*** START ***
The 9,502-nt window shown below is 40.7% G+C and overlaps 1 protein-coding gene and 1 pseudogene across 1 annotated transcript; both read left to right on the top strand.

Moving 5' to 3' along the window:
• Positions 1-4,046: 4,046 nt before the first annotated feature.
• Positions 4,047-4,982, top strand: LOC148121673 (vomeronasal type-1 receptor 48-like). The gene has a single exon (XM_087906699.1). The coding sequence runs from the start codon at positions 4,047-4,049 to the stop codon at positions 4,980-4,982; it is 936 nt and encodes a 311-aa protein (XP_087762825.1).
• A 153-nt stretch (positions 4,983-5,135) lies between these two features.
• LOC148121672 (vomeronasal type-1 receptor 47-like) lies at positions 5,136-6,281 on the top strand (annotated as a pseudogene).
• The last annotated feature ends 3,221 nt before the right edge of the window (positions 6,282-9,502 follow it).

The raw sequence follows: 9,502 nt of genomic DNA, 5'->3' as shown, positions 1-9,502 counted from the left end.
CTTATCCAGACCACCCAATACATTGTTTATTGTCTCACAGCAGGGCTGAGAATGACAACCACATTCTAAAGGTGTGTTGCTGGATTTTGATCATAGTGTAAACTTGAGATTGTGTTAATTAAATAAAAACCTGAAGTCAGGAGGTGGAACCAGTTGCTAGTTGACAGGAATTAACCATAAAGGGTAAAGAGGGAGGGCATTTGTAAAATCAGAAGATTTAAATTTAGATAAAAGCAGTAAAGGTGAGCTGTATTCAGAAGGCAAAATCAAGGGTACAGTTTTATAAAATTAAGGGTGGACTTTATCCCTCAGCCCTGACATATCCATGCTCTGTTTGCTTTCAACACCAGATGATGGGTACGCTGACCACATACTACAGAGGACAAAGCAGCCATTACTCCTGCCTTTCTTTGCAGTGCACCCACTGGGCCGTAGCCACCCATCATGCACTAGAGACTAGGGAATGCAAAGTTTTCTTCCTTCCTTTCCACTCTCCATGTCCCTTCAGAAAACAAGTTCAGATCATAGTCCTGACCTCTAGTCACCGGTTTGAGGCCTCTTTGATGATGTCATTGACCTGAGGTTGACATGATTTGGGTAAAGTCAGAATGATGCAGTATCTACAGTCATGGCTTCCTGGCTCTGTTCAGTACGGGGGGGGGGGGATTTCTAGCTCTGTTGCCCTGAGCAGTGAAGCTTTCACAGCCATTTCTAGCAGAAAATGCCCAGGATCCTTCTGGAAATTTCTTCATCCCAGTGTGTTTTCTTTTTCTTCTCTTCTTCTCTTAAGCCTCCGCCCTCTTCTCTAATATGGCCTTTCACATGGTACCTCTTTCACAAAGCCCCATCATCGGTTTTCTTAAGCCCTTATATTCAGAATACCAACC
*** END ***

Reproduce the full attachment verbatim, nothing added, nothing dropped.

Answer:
The 9,502-nt window shown below is 40.7% G+C and overlaps 1 protein-coding gene and 1 pseudogene across 1 annotated transcript; both read left to right on the top strand.

Moving 5' to 3' along the window:
• Positions 1-4,046: 4,046 nt before the first annotated feature.
• Positions 4,047-4,982, top strand: LOC148121673 (vomeronasal type-1 receptor 48-like). The gene has a single exon (XM_087906699.1). The coding sequence runs from the start codon at positions 4,047-4,049 to the stop codon at positions 4,980-4,982; it is 936 nt and encodes a 311-aa protein (XP_087762825.1).
• A 153-nt stretch (positions 4,983-5,135) lies between these two features.
• LOC148121672 (vomeronasal type-1 receptor 47-like) lies at positions 5,136-6,281 on the top strand (annotated as a pseudogene).
• The last annotated feature ends 3,221 nt before the right edge of the window (positions 6,282-9,502 follow it).

The raw sequence follows: 9,502 nt of genomic DNA, 5'->3' as shown, positions 1-9,502 counted from the left end.
CTTATCCAGACCACCCAATACATTGTTTATTGTCTCACAGCAGGGCTGAGAATGACAACCACATTCTAAAGGTGTGTTGCTGGATTTTGATCATAGTGTAAACTTGAGATTGTGTTAATTAAATAAAAACCTGAAGTCAGGAGGTGGAACCAGTTGCTAGTTGACAGGAATTAACCATAAAGGGTAAAGAGGGAGGGCATTTGTAAAATCAGAAGATTTAAATTTAGATAAAAGCAGTAAAGGTGAGCTGTATTCAGAAGGCAAAATCAAGGGTACAGTTTTATAAAATTAAGGGTGGACTTTATCCCTCAGCCCTGACATATCCATGCTCTGTTTGCTTTCAACACCAGATGATGGGTACGCTGACCACATACTACAGAGGACAAAGCAGCCATTACTCCTGCCTTTCTTTGCAGTGCACCCACTGGGCCGTAGCCACCCATCATGCACTAGAGACTAGGGAATGCAAAGTTTTCTTCCTTCCTTTCCACTCTCCATGTCCCTTCAGAAAACAAGTTCAGATCATAGTCCTGACCTCTAGTCACCGGTTTGAGGCCTCTTTGATGATGTCATTGACCTGAGGTTGACATGATTTGGGTAAAGTCAGAATGATGCAGTATCTACAGTCATGGCTTCCTGGCTCTGTTCAGTACGGGGGGGGGGGGATTTCTAGCTCTGTTGCCCTGAGCAGTGAAGCTTTCACAGCCATTTCTAGCAGAAAATGCCCAGGATCCTTCTGGAAATTTCTTCATCCCAGTGTGTTTTCTTTTTCTTCTCTTCTTCTCTTAAGCCTCCGCCCTCTTCTCTAATATGGCCTTTCACATGGTACCTCTTTCACAAAGCCCCATCATCGGTTTTCTTAAGCCCTTATATTCAGAATACCAACC